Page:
Seven Steps from Snowdon to Everest: A hill walker's journey to the top of the world Kindle Edition
|Length: 305 pages||Word Wise: Enabled||Enhanced Typesetting: Enabled|
|Page Flip: Enabled||
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About the Author
For over a decade he has been exploring the world's greater mountain ranges and keeping a diary of his travels. As a writer he strives to do for mountain history what Bill Bryson did for long-distance hiking.
Several of his expedition diaries are available as quick reads from the major online bookstores. His first full-length book, Seven Steps from Snowdon to Everest, about his ten-year journey from hill walker to Everest climber, was published in November 2015.
His favourite mountaineering book is The Ascent of Rum Doodle by W.E. Bowman.
- File size : 1309 KB
- Publication date : November 9, 2015
- Publisher : Mountain Footsteps Press (November 9, 2015)
- Print length : 305 pages
- Word Wise : Enabled
- Text-to-Speech : Enabled
- Simultaneous device usage : Unlimited
- Screen Reader : Supported
- ASIN : B014RGVXAS
- Enhanced typesetting : Enabled
- X-Ray : Not Enabled
- Language: : English
- Lending : Enabled
- Best Sellers Rank: #335,346 in Kindle Store (See Top 100 in Kindle Store)
- Customer Reviews:
Top reviews from the United States
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In a way this is his best effort, because it is longer and covers his entire trekking and climbing history, but it is a bit weaker, it seems to me because the writing seems a little more forced. For example, I became aware that he uses a lot of metaphors, and some of them seemed to fall flat for me. For example, one of the first ones 's "My pack had been about as heavy as Cliff Richard singing Van Halen numbers during a rain break at Wimbledon." Or the next one: while my stomach rumbled like a pair of toddlers sucking milkshake through a pig's intestine." Obviously they are meant to be exaggeration, a classic form of humor since Twain, but some of them fall flat in my opinion, and there may be just a few too many of them. But this was a minor distraction for me, and perhaps because I am, a writer ,myself.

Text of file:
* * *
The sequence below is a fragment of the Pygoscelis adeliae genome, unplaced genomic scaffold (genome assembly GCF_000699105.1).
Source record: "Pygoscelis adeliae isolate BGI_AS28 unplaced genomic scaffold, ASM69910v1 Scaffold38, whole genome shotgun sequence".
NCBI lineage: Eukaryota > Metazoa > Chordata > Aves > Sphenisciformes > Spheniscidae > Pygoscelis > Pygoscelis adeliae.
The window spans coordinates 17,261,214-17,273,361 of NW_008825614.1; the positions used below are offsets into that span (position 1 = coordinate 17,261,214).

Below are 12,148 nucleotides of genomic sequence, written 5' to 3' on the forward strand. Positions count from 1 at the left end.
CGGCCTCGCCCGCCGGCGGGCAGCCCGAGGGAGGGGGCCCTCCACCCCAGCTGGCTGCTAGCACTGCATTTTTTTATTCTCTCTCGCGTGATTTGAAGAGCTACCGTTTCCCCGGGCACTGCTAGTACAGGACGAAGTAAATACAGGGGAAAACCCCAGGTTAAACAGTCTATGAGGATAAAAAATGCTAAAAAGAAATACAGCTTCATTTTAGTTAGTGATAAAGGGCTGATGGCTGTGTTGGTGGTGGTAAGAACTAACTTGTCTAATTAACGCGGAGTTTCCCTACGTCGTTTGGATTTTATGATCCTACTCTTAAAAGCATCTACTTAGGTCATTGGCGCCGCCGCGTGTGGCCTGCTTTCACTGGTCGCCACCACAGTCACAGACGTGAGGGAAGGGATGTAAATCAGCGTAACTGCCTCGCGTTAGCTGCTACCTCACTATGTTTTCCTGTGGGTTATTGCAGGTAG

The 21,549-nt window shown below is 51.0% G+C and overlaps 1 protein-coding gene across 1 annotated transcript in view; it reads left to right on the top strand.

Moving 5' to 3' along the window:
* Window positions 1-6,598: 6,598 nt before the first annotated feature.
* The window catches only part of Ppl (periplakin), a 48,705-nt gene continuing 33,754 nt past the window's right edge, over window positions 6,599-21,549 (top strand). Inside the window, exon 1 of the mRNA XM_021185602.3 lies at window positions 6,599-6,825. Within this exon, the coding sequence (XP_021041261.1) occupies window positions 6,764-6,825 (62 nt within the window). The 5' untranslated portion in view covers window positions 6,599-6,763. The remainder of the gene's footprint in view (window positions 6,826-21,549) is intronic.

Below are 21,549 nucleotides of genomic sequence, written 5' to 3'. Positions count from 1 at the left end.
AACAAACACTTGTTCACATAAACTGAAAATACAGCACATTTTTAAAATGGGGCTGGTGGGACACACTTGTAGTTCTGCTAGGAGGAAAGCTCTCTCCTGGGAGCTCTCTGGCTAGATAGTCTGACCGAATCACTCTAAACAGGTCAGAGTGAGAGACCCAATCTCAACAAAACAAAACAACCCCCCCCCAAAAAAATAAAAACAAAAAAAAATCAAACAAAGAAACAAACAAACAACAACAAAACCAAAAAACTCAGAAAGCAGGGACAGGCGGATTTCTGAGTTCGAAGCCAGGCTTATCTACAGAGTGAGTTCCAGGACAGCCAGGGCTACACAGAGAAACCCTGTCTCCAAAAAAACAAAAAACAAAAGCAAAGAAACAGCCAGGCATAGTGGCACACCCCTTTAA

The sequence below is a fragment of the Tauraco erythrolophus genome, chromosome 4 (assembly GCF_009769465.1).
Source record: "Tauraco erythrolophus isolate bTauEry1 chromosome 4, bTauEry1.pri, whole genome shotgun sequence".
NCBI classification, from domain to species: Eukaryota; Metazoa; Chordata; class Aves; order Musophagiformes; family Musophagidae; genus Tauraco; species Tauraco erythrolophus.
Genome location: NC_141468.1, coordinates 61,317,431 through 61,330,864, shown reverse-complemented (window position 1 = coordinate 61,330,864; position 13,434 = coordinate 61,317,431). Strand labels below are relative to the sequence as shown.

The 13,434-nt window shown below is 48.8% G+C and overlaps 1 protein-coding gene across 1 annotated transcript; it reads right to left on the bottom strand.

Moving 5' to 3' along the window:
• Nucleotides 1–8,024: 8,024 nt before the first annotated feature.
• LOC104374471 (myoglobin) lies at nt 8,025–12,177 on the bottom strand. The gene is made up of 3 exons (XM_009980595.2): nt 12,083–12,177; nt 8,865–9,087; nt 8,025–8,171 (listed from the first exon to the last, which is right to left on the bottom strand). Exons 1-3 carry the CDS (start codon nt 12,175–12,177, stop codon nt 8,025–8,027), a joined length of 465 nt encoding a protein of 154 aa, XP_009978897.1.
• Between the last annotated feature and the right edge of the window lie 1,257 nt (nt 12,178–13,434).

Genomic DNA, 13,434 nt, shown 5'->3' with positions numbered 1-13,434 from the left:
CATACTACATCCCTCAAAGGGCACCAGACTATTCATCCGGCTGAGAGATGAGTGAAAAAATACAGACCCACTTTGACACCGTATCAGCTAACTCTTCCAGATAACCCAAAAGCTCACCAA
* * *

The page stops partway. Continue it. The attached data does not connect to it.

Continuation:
I heartily recommend this book, not just for its own travelogue, mountaineering story telling, but to support the author su that he can climb high and write again.
I appreciate that Horrell eschews the pretense of alpine style and unapologetically embraces commercial mountaineering as a practical means to an end. He is a new breed of mountaineer and his voice is large in the tight knit climbing community. I look forward to hearing more of it.
Climbing books are more difficult to consider. While the topic again may inform us about the surprising quirks and depth of human nature, an incompetent author can ruin the story.
Mr. Horrell sails very close to the wind with his sometimes adolescent humor, but his unrelenting goal to climb Everest honestly is a story to be shared.
His writing style is light and chatty and makes for an easy enjoyable read. My only critique is his excessive use of simile and metaphor which obstructs the easy flowing narrative with bizarre and frequently out-of-synch word images which are often not as funny as they could be. If you didn't grow up with anEnglush sense of humor this could be a bigger issue.
That aside you'll learn more about mountaineering from this book that you will from any other non specialist source. The details are fascinating and Horrell's frank exploration of his fears and hopes make this book a page turner. Surprisingly enjoyable read. Highly recommended.
Top reviews from other countries
Whether or not you’re interested in climbing this is a wonderful book.